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Re: Your input requested – How should “Controversial …

Home Forums DISCUSS General Discussion and Questions Your input requested – How should “Controversial Topics” be handled? Re: Your input requested – How should “Controversial …

  • Mon, Jun 29, 2009 - 10:15am

    Peak Prosperity Admin

    Peak Prosperity Admin

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    Re: Your input requested – How should “Controversial …

The Crash Course is full of controversial topics, some of which undoubtedly have conspiracies behind them (after all, it only takes 2 people working together breaking the law to have a conspiracy).  I think it is clear that the FED–Treasury is one locus of conspiracies that are pretty obvious (obvious because of the facts, opinions, and carefully worked arguments that CM and others have presented on this site).  They are not obvious to everyone, and hence still controversial; they are also still theories (just like evolution is a theory) but they are well argued theories and they help explain what is going on based on the facts.  As with all theories they cannot be proven, only disproven.  When the full information about the FED comes to light then what were previously theories will stop being theories and either become part of the history of conspiracy if they were true, or clearly wrong if they were false.  Until then we are left to use facts, opinions, and well crafted arguments to help us determine the state of things and how best to act/respond to the questions at hand.

The question seems to me to be not about whether controversial topics or conspiracy theories should be allowed, as they are actually the founding ground of the Crash Course.  The question perhaps is what the level of evidence and argument should be and how closely the topic relates to the themes the Crash Course and CM bring up.  I think it was Aaron who made the excellent point that personal knowledge was a great standpoint from which to contribute to the discussions.  Agitprop ask me "What is the difference between Chris’s take on the fed, and  partially substantiated speculation?  It’s partly a matter of belief, because, it’s partly factual but largely opinions based.  That being said, I do agree with Chris, I’m just trying to get a fix on believable conspiracy as opposed to unbelievable conspiracy, in the minds of posters."  This question also points to the issue of what level of facts marshaled in support of a logic argument is required to make a helpful contribution to the discussion, or what degree of partially substantiated speculation is useful or valid?  It seems like that level is something the monitors or CM would set.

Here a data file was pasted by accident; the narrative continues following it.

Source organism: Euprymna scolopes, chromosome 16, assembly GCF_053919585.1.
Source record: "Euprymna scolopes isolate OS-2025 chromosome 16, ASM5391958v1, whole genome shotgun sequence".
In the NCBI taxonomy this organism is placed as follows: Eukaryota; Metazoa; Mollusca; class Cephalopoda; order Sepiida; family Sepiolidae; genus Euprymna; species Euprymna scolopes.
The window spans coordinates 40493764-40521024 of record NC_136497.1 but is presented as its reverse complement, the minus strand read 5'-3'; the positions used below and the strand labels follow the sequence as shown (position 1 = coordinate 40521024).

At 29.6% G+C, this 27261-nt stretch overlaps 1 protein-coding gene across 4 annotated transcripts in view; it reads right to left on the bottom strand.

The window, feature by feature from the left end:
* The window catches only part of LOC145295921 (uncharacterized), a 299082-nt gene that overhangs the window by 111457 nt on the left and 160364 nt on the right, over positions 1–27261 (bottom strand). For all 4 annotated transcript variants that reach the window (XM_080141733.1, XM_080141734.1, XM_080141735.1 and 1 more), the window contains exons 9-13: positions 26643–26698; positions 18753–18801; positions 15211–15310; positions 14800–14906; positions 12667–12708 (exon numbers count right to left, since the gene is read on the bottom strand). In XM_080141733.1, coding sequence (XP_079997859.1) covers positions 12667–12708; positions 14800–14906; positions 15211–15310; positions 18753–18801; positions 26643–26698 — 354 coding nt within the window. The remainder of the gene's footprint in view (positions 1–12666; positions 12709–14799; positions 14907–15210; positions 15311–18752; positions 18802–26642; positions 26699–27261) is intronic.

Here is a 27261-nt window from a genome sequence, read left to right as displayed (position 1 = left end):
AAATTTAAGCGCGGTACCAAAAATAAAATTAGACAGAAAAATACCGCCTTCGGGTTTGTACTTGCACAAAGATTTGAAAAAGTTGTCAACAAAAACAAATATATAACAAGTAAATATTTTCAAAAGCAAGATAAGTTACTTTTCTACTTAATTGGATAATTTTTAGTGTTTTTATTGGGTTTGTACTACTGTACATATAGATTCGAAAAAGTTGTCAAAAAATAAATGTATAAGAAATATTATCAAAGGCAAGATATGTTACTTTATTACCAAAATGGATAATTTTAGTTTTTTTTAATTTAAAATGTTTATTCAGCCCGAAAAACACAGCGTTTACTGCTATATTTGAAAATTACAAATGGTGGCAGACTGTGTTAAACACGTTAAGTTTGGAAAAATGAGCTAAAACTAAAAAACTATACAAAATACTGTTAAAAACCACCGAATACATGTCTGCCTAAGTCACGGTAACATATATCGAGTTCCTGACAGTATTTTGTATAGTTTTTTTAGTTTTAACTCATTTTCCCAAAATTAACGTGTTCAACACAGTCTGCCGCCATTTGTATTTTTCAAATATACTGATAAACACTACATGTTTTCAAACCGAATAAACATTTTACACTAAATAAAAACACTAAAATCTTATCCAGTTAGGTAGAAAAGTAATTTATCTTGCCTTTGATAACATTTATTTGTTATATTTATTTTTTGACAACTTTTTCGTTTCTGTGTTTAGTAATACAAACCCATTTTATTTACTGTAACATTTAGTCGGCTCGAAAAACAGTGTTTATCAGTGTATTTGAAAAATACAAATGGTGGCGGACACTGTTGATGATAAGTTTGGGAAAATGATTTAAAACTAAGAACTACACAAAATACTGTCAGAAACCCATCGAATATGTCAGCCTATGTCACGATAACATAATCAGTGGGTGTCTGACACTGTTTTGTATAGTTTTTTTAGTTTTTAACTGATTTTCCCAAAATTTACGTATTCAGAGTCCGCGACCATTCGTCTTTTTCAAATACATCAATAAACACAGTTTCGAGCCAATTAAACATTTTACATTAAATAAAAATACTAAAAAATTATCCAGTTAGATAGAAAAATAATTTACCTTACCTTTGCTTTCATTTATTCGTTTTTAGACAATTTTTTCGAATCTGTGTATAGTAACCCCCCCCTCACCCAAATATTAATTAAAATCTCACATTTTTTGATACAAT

Aside from the argument about the substance of the comment there might also need to be an argument about how tied to the Crash Course the topic is.  Well crafted and supported arguments about what might be going on at the FED might require less convincing about their relevance than arguments showing the conspiracies regarding world domination by the global elite, as that topic on its face is further from the Crash Course, then a topic about what the FED is doing.  And it might be helpful to make a case for how awareness of that topic might be useful in preparing or planning for the next 20 years.  Anyway, I like a lively exchange of views, but unless there are facts and logical arguments that support each position I find I don’t learn much.